Feeds

Dim stars shed light on age of galaxy

Beryllium count gives the game away

  • alert
  • submit to reddit

Providing a secure and efficient Helpdesk

A group of astronomers working on the Very Large Telescope (VLT) in Chile have determined that the galaxy is 13.6bn years old.

Its calculation of the age of the Milky Way is based on observations of two very faint stars in a local globular cluster, the BBC reports. Globular clusters are very concentrated clusters of stars which orbit galaxies, and contain some of the oldest stars still burning.

By measuring the amount of beryllium in each of the stars, the astronomers could calculate their age, since the element forms at a constant rate as stars burn. The team made its observations ib the 8.2m Kuyen telescope that is part of the VLT, using the UV-Visual Echelle Spectrograph.

Incidentally, some scientists think globular clusters may actually be remnants of smaller "dwarf" galaxies, caught in the gravitational maw of their larger counterparts. The implications this theory may have for these calculations is unclear.

The team carefully selected the stars they would measure, known as A0228 and A2111 in the NGC 6397 globular cluster. Star selection is vital because beryllium will burn up if the star has become too hot, making it useless as a benchmark.

Smaller stars are best, but are difficult to observe because they are so faint. Many of the larger stars, which burn faster and hotter, have already reached the giant phase of their evolution.

It is well known that the stars in globular clusters were not the first stars that ever burned in our galaxy: they contain elements that need supernovae to form. However, this new research has allowed scientists to calculate the interval between the first (now extinct) generation of stars and the ones we can still observe today.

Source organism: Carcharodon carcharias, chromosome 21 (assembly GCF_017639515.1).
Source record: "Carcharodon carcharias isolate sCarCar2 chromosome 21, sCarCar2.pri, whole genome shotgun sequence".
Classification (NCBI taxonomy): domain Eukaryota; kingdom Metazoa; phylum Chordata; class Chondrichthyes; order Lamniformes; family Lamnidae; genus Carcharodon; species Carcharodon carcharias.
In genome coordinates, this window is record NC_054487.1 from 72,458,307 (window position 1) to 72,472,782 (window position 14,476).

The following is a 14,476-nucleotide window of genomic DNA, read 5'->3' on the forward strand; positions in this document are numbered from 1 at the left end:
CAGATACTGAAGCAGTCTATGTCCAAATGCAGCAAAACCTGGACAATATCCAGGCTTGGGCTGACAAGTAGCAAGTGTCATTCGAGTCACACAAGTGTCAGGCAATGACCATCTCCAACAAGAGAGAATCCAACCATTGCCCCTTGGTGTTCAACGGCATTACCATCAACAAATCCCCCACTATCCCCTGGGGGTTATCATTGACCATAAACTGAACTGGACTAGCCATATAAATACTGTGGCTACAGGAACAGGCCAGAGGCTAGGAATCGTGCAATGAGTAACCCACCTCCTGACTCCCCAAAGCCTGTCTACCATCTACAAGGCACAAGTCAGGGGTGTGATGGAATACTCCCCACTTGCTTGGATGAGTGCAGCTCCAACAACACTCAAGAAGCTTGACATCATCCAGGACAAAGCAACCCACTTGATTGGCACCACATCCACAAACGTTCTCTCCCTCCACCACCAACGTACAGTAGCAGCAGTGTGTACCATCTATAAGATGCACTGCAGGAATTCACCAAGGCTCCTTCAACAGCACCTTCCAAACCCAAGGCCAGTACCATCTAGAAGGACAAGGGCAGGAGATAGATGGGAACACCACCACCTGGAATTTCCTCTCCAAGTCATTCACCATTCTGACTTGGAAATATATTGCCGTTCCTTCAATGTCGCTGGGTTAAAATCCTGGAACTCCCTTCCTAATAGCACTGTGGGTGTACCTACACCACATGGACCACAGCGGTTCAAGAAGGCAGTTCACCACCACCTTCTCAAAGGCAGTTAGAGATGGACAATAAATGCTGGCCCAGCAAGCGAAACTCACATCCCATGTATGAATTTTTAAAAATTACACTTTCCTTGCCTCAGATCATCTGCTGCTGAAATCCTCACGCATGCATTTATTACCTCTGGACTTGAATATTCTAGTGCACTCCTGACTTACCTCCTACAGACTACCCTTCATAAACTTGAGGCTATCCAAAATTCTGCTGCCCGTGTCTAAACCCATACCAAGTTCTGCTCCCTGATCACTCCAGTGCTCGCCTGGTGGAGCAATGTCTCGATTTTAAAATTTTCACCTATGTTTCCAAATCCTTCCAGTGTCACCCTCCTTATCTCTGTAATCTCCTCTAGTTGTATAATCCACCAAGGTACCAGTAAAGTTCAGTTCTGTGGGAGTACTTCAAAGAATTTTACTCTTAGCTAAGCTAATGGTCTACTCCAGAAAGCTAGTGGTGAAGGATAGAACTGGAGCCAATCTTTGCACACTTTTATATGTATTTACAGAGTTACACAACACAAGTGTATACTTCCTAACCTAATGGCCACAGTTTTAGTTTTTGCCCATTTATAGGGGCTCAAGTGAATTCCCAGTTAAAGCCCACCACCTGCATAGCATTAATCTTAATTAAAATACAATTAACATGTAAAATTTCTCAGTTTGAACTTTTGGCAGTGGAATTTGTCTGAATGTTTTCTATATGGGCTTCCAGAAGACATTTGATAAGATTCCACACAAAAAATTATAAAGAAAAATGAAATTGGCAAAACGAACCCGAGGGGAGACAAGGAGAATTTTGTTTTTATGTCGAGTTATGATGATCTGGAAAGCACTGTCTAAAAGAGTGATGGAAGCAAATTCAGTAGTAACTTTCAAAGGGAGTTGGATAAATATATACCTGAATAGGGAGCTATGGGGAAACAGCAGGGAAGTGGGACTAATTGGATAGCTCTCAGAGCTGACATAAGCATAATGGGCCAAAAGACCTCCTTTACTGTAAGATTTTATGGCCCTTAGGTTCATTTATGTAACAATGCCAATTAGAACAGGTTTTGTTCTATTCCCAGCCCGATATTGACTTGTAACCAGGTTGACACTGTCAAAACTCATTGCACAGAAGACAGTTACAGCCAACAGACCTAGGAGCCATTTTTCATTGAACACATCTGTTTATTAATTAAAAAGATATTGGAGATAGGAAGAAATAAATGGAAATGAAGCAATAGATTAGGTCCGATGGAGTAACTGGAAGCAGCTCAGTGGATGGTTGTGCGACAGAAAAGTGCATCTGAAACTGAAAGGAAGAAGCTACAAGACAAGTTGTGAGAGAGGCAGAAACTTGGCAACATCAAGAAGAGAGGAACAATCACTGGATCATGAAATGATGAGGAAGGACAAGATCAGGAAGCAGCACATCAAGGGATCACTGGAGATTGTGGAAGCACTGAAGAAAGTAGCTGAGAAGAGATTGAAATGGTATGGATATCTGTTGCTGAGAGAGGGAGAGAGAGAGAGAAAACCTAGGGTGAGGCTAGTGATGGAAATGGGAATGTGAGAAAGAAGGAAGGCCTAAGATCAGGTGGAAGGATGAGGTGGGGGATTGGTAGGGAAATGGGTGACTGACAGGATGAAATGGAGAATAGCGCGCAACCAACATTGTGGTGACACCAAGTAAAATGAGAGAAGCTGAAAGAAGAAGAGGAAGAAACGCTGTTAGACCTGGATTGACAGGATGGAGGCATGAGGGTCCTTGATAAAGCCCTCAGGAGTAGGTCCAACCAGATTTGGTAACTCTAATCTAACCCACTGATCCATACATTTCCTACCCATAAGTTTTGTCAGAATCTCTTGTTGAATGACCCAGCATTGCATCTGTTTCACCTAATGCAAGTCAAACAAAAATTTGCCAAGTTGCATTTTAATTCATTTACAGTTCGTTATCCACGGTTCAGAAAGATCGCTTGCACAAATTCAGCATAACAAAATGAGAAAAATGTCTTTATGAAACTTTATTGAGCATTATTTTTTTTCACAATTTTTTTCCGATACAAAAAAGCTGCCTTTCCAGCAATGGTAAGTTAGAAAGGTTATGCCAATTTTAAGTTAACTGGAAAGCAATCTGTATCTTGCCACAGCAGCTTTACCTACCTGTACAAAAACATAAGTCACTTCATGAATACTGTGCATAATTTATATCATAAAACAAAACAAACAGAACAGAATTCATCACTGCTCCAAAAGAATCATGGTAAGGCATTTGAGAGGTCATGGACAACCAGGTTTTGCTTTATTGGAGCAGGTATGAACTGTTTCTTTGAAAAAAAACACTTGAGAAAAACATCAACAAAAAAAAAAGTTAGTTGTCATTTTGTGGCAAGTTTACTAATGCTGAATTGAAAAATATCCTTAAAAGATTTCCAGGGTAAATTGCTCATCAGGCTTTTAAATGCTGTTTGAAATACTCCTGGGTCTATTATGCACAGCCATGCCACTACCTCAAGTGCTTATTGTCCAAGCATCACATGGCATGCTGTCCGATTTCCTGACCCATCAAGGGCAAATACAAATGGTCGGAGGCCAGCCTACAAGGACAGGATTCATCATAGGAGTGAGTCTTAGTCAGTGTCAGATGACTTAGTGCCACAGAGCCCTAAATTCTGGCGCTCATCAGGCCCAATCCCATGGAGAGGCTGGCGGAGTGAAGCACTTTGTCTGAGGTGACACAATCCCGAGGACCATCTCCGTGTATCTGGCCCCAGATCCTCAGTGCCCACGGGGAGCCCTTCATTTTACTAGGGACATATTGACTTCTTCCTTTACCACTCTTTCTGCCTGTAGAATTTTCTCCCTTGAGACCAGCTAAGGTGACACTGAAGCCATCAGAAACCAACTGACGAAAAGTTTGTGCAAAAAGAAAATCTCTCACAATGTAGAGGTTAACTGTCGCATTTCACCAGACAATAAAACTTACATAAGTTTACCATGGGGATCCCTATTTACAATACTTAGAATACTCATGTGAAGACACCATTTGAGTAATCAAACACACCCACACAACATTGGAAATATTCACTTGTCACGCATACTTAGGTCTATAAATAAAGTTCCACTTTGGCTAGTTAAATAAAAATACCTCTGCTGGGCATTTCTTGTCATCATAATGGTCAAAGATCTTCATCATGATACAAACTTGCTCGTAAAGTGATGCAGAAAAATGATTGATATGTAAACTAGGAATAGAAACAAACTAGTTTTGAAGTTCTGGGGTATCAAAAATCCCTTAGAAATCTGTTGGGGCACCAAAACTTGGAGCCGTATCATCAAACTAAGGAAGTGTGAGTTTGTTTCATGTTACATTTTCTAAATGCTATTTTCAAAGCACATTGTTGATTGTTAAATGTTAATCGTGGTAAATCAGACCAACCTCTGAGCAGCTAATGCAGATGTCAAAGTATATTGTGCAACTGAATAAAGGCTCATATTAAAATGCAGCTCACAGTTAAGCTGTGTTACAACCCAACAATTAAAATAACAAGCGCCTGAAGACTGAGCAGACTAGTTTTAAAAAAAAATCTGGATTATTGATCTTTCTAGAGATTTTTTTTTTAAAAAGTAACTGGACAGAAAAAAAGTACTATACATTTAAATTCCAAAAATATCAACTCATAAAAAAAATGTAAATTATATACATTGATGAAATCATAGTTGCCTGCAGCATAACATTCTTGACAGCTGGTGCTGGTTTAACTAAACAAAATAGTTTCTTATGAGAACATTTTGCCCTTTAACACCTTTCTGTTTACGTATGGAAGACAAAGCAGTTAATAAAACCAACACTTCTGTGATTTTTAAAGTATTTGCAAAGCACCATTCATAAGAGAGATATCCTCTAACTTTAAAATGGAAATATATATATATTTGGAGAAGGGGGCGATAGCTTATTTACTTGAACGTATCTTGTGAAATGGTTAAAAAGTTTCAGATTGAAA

By adding this number to the age of the stars, as determined by stellar evolution models, the team determined that the galaxy is 13.6bn years old, give or take 800m years.

Daniele Galli of INAF-Observatorio di Arcetri in Florence, Italy, told the BBC: "This is the first time we have obtained an independent determination of this fundamental value." ®

Related stories

Hubble loses an eye
Boffins baffled by suburban quasars
NASA seeks Hubble robot rescue input

Internet Security Threat Report 2014

More from The Register

next story
MARS NEEDS WOMEN, claims NASA pseudo 'naut: They eat less
'Some might find this idea offensive' boffin admits
LOHAN crash lands on CNN
Overflies Die Welt en route to lively US news vid
Comet Siding Spring revealed as flying molehill
Hiding from this space pimple isn't going to do humanity's reputation any good
Experts brand LOHAN's squeaky-clean box
Phytosanitary treatment renders Vulture 2 crate fit for export
No sail: NASA spikes Sunjammer
'Solar sail' demonstrator project binned
Carry On Cosmonaut: Willful Child is a poor taste Star Trek parody
Cringeworthy, crude and crass jokes abound in Steven Erikson’s sci-fi debut
Origins of SEXUAL INTERCOURSE fished out of SCOTTISH LAKE
Fossil find proves it first happened 385 million years ago
Human spacecraft dodge COMET CHUNKS pelting off Mars
Odyssey orbiter yet to report, though - comet's trailing trash poses new threat
prev story

Whitepapers

Forging a new future with identity relationship management
Learn about ForgeRock's next generation IRM platform and how it is designed to empower CEOS's and enterprises to engage with consumers.
Why and how to choose the right cloud vendor
The benefits of cloud-based storage in your processes. Eliminate onsite, disk-based backup and archiving in favor of cloud-based data protection.
Three 1TB solid state scorchers up for grabs
Big SSDs can be expensive but think big and think free because you could be the lucky winner of one of three 1TB Samsung SSD 840 EVO drives that we’re giving away worth over £300 apiece.
Reg Reader Research: SaaS based Email and Office Productivity Tools
Read this Reg reader report which provides advice and guidance for SMBs towards the use of SaaS based email and Office productivity tools.
Security for virtualized datacentres
Legacy security solutions are inefficient due to the architectural differences between physical and virtual environments.